– Wire leader: If you’re going for toothy fish like northern pike and muskie, tie a wire leader onto the end of your line so the fish can’t bite you off.
– In Bass Country? Bass don’t occur in the North, but when I do trips further to the south, there are often plentiful smallmouth bass to tangle with. For these occasions, I take a package or two of Yamamoto Senko or 5″ Yum worms. Rigging them wacky style and fishing with a slow approach is the way to go. I also bring along a surface popper, but #4 spinners, jig heads with grubs, and medium size minnow lures work well for bass too.
In Quebec, it’s illegal for nonaboriginals to fish for Atlantic salmon with anything other than a fly fishing outfit. When Atlantic salmon are running, they are usually not eating, and they can be very fickle in rising to a fly, even if you see many in the river. Atlantic salmon, like all salmon, are anadromous, meaning they live in salt water and run up freshwater rivers to spawn. So, if your fishing for them in a river, you have to be there during the run. Aside from differences in appearance, the main difference between Atlantic salmon and Pacific salmon species is that Atlantic salmon don’t die after they spawn. I knew the run would be at its end when we’d reach the Natashquan proper, but I couldn’t resist the urge to bring along a fly rod and try my luck.
If you’re fly casting for salmon or other large fish, you’ll need a strong rod and a larger reel to hold all the line a big fish might strip. I went with a Cebela’s rod and reel. The rod is a #9 weight graphite rod, and the reel can hold about 250yd of heavy line. Taking a 4-piece break down rod is essential as is a sturdy case. Graphite is responsive but it is brittle. An assortment of dry flies in my pocket-sized fly box rounded out my outfit. I couldn’t wait to hook up.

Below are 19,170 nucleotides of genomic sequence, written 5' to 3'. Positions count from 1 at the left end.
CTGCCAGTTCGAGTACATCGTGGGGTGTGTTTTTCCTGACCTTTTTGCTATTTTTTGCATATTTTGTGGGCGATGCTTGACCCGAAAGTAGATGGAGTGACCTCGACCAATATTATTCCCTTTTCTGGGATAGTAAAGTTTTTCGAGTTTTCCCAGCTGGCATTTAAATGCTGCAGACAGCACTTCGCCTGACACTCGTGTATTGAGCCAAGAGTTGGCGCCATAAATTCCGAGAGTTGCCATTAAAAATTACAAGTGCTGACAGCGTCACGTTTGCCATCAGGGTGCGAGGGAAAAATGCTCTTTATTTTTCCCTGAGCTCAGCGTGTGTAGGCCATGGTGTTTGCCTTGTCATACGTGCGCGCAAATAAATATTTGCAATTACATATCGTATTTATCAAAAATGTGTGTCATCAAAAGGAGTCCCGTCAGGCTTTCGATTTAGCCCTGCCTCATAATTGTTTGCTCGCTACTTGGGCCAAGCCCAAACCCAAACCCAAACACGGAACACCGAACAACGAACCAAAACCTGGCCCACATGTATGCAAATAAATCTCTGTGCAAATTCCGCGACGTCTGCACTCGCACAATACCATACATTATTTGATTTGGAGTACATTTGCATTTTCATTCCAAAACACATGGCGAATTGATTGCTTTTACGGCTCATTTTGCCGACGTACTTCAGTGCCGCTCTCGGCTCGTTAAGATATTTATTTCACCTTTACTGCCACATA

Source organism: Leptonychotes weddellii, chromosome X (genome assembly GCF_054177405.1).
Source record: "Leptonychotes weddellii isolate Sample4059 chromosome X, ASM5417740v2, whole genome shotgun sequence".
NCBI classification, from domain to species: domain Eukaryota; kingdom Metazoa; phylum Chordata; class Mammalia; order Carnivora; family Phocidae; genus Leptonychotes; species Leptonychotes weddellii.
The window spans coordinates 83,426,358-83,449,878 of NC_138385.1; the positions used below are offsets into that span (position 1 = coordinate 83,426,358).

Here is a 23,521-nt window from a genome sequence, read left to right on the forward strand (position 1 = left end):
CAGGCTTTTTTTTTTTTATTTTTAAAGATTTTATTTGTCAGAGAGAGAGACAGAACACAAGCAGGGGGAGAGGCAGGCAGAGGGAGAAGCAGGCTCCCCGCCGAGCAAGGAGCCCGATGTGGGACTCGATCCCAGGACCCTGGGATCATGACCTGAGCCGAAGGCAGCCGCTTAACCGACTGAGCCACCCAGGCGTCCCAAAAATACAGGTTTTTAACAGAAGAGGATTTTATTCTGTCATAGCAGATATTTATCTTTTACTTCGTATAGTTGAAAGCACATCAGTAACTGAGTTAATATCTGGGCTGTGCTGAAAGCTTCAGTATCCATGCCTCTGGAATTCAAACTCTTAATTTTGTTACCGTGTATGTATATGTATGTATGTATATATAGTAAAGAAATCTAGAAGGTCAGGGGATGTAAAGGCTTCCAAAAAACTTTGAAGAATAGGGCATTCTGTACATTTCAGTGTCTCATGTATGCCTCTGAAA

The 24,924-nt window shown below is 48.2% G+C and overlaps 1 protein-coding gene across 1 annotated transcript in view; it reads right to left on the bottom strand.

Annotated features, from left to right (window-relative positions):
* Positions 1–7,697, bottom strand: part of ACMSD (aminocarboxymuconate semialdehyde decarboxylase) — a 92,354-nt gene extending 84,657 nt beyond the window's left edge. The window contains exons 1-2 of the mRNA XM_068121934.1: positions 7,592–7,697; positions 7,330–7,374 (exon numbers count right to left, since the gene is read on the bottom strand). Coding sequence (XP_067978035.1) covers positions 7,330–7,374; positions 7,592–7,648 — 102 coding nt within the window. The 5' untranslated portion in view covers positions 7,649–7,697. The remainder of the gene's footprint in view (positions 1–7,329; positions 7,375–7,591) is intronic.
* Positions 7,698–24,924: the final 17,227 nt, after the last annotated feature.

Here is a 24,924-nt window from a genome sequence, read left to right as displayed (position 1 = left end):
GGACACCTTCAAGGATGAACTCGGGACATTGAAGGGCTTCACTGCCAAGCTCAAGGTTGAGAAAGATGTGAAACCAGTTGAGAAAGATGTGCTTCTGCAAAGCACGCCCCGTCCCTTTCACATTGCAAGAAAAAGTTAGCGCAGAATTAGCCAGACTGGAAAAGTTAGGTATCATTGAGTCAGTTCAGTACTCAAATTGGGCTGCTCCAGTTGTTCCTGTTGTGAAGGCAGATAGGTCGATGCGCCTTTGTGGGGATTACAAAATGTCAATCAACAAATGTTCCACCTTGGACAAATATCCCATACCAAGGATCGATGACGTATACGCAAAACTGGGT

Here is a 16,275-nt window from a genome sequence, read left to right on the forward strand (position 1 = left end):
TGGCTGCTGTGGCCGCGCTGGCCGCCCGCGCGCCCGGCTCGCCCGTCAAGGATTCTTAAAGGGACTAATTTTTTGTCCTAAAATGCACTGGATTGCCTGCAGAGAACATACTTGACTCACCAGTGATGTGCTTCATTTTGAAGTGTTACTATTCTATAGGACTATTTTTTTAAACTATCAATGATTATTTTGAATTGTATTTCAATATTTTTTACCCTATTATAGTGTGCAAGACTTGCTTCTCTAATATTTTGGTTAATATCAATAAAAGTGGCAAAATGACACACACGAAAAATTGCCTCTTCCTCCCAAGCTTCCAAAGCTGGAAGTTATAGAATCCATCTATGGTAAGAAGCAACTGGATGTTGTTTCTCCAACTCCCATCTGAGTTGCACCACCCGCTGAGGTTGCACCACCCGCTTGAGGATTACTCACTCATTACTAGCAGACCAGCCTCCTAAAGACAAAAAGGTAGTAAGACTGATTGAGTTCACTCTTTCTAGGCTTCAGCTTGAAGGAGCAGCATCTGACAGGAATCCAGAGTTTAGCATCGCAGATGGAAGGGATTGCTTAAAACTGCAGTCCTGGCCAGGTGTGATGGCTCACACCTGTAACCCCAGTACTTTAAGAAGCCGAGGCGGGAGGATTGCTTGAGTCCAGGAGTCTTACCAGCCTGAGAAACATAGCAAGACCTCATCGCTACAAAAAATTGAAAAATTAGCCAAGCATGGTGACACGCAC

I’m far from an experienced fly caster, but it felt very relaxing to wet a line in the eddies at the base of the chute that evening. And I enjoyed trying to perfect my cast more and more with each try. I looked to the left to see a red sky, and then to the right to see the long rapid we’d run the following morning. It was nearly a perfect moment.
— Check out more LESSONS FROM THE TRAIL WITH JIM BAIRD, including:
Episode 1 of the Côte-Nord Adventure: Getting There
Episode 2: How to Strap a Canoe on a Float Plane
Episode 3: Tips for Dealing with Waves and Bugs
Episode 4: Sometimes There’s a Cabin
Episode 5: Shotgun Whitewater
Episode 6: Maneuvering a Canoe in Whitewater
Episode 7: Cleaning Pike and Brook Trout
Episode 8: Delaying the Inevitable
Episode 9: The Big Carry
Episode 10: Bear Trouble
Episode 11: Heavy Rain
Episode 12: How to Use and Axe
This summer, C&K is rolling out new episodes of Jim Baird’s Cote Nord Adventure series, presented by Nova Craft Canoe.
About this Series: Come along with Adventurer Jim Baird, his girlfriend Tori, and their dog Buck as they paddle a wild and seldom traveled river of Quebec’s breathtaking Côte-Nord region. Watch the story of their adventure unfold in this 15-part video series as they use and learn a variety of wilderness travel skills, including everything from whitewater paddling maneuvers to axemanship and, when unwanted visitors show up, operating a bear banger. You’ll get to see things from the dog’s perspective too. So grab a paddle, and get ready for a 14-day journey that begins 118 miles from the nearest road.
The article was originally published on Canoe & Kayak